Friday, February 12, 2021

 Current Conditions at Sanborn Field

 Wind Chill Advisory from 9PM Friday night through 12PM Saturday...likely extended

Friday Night - Overcast. Wind Chill Advisory. Cold, windy. Low: -2-2.

Saturday-  Overcast and cold. Wind Chill Advisory in effect. High: 8-12.

Saturday Night -  Cloudy. Frigid and windy conditions. Low: -4-0.
Sunday - Cloudy. Cold with light snow beginning before noon. High: -2-2.

Monday - Overcast. Light snow. High: 0-4. 

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If you thought it couldn't get any colder here in mid-Missouri, it will. This weekend will bring with it frigid temperatures, blustery winds, and a chance for accumulating snow. The frigid arctic air mass that has kept temperatures in the teens will surge southward as a low pressure system travels eastward across the country. Temperatures will struggle to get out of the single digits for the remainder of the weekend. Winds from the northeast at 10-15 mph will bite. The National Weather Service has issued a Wind Chill Advisory and will likely extend it into this weekend. Wind chills could be as low as 20 below in the morning with daytime wind chills staying well below 0. The above mentioned low-pressure system will bring a chance for accumulating snow Sunday into Monday. There is still uncertainty as to the path of the system, but current thinking has the highest accumulation staying in Southern Missouri. Columbia will likely see up to 3 inches of snow by Monday evening. These totals are subject to change, so make sure you stay tuned to your local station or the National Weather Service for latest developments.

Forecaster: Bongard, Travis
Issued: 5:00 PM CST 12 February 2021
Technical Discussion (The nerdy stuff we are discussing in class)

GFS continues to verify as the model of choice as NAM trends too warm for initial conditions at the onset of the forecast period. The largest impacts of this forecast will be the potential record setting low temperatures Sunday and Monday as well as possible snowfall chances and accumulations on those days as well. A continental arctic air mass has always begun to creep further southward into the central CONUS this afternoon and is set up to send surface temperatures in central Missouri plummeting this weekend into the low single digits and even below zero at times.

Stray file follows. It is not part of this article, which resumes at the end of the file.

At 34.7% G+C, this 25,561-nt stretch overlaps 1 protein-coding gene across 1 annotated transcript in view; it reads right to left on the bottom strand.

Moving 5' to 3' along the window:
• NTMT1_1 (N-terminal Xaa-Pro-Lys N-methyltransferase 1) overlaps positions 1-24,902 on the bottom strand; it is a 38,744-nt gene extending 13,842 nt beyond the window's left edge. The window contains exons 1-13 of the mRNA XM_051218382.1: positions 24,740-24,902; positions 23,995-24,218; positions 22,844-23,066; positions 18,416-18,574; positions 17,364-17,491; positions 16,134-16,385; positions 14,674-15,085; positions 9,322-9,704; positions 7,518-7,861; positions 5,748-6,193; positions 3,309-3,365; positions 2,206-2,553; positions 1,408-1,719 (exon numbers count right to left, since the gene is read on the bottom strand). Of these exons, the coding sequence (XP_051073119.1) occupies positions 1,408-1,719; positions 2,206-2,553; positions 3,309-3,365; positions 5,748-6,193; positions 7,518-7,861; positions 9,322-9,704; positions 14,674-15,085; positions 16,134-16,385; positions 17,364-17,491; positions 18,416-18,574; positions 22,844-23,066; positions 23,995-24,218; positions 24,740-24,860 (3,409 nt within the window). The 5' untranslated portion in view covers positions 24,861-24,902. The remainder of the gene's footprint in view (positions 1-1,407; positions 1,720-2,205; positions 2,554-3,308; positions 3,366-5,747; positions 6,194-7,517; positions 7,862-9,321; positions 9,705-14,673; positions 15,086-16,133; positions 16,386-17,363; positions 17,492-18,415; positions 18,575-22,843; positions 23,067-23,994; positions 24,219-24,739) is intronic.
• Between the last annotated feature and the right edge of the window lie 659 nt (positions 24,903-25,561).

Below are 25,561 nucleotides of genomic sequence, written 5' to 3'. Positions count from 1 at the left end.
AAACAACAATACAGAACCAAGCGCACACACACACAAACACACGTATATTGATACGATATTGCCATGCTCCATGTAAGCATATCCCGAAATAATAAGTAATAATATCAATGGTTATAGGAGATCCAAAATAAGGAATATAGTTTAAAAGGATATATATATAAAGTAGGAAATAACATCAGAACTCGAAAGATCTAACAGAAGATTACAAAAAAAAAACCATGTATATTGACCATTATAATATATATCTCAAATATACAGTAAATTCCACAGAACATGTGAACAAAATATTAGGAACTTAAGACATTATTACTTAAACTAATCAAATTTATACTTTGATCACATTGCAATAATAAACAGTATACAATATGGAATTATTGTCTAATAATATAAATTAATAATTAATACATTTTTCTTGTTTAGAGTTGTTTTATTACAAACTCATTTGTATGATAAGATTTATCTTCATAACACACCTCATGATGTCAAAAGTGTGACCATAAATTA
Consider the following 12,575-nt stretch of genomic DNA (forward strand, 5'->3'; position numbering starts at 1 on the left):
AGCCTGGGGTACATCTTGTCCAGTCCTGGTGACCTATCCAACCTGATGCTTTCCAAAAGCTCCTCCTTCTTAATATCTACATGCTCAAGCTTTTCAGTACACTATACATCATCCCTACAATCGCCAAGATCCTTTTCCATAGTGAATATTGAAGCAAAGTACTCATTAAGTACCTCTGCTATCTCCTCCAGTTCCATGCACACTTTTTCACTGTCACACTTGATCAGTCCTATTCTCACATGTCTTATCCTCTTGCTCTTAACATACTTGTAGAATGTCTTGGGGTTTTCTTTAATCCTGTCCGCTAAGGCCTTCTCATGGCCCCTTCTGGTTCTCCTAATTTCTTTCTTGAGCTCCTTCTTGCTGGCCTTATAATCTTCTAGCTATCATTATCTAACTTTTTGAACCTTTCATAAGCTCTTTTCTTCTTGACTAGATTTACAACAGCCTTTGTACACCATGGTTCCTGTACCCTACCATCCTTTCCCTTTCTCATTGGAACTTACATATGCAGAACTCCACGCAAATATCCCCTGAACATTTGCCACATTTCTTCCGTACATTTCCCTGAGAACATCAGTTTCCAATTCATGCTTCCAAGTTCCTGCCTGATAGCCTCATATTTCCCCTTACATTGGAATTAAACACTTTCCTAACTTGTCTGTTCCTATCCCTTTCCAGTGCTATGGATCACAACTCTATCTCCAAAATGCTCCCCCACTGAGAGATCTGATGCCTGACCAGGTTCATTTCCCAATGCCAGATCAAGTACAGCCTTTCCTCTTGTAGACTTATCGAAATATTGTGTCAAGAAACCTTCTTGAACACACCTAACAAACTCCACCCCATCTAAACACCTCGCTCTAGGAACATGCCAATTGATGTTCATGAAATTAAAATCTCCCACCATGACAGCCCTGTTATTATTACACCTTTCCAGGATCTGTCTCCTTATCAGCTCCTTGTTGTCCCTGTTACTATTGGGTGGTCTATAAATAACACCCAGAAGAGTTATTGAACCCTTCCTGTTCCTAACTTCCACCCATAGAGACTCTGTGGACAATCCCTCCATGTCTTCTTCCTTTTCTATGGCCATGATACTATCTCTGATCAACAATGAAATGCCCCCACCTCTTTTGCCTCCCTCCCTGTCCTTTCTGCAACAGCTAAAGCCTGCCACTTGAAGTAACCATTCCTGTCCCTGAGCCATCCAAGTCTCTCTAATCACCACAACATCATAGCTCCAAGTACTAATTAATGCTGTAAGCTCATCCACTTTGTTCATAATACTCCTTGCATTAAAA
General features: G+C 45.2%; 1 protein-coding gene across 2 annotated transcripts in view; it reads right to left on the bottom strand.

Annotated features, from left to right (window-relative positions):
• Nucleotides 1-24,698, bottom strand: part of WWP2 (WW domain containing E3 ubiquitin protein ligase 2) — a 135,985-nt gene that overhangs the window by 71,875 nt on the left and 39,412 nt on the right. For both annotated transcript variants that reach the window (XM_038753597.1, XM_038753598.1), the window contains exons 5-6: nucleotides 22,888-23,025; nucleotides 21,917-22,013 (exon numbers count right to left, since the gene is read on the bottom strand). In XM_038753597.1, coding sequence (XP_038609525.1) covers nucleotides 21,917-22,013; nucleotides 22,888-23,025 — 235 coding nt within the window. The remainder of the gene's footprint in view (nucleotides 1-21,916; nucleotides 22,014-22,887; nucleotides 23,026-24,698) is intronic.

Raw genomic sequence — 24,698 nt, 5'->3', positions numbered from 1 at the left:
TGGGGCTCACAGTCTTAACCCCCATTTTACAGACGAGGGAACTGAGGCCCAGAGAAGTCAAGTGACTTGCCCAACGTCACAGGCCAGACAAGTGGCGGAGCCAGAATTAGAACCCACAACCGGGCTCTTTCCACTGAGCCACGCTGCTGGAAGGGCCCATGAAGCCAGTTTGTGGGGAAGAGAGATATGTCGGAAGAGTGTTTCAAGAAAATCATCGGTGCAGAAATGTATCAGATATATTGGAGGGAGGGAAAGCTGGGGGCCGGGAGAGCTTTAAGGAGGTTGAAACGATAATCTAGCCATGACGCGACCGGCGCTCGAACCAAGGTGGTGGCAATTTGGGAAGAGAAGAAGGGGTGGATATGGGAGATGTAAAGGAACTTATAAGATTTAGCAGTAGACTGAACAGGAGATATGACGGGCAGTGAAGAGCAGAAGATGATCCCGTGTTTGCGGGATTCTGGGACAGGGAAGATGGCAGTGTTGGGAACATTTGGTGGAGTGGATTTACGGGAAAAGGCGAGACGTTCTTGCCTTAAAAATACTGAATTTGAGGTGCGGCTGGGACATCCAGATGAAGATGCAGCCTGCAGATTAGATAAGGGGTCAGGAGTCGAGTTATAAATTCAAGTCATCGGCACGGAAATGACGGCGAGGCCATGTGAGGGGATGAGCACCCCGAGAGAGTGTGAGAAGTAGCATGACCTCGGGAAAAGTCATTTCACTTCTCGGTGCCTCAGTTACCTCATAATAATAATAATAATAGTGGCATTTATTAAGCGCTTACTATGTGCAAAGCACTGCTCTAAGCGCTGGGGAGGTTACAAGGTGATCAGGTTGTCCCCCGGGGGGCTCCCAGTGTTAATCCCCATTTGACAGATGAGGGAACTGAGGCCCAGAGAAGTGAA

Upper air analysis show a large long wave trough draped across the northern CONUS from the Rockies through the northern Plains into the Great Lakes region. Columbia finds itself in the axis of this long wave and due south of the upper level low spinning over central Canada this afternoon. A weak shortwave traversing the flow out of the Rockies will begin to amplify the long wave deeper into the CONUS Saturday before being swallowed of by the long wave flow. Amplification will increase especially to our west as a stronger shortwaves emerges in the flow. This will place mid-Missouri in the divergent right entrance region of a jet streak Sunday morning helping in potential precipitation development. The flow will continue to amplify considerably Sunday afternoon and overnight into Monday as a deep trough will bisect the CONUS in meridional flow. The trough will become positively tilted as its axis passes through the Midwest Monday afternoon and evening.

500-mb vorticity analysis confines most of the energy with the long wave trough to the northern CONUS flow. Vorticity associated with the first shortwave riding the long wave across the country will slowly advect into the region overnight tonight into Saturday. Most of the energy with the wave will dive south away from our region keeping precipitation chances minimal Saturday. The stronger of the two shortwaves will trek vorticity into Missouri again Sunday morning and keep circulation overhead through the remainder of the weekend into Monday. As the system associated with the shortwave passes through the Midwest the majority of energy associated with it will travel through southern Missouri missing the forecast region.

The low level moisture profile is saturated but holds small PWAT values of around 0.3 inches of water thanks in part to the bitter cold temperatures. Cold air advection at the low levels in the form of northerly 10-15 knot flow will help drive temperatures to near below 0 Sunday morning. There is a good likelihood that the low high temperature record for KCOU will be shattered as historic cold air entrenches itself over the region Sunday and Monday. Given that the low temperature records are -5 and -15F Sunday and Monday respectively it will be harder to topple those records though the Sunday record may be in jeopardy. Wind chills near -20 and -25F respectively will likely prompt additional Wind Chill Advisories and maybe even Warnings in Missouri as the weekend comes to a close.

Snow chances Sunday morning increase as the shortwave approaches from the west. Model soundings so a saturated profile by 15Z with temperatures and dewpoints well below zero just above the surface. With little moisture to work with in this bitterly cold atmosphere light but persistent snowfall is expected Sunday with accumulations of an inch in some locations expected. Snowfall persists through Monday afternoon according to model soundings though final accumulations totals only top out at 2.5-3 inches by the end of the forecast period Monday afternoon.

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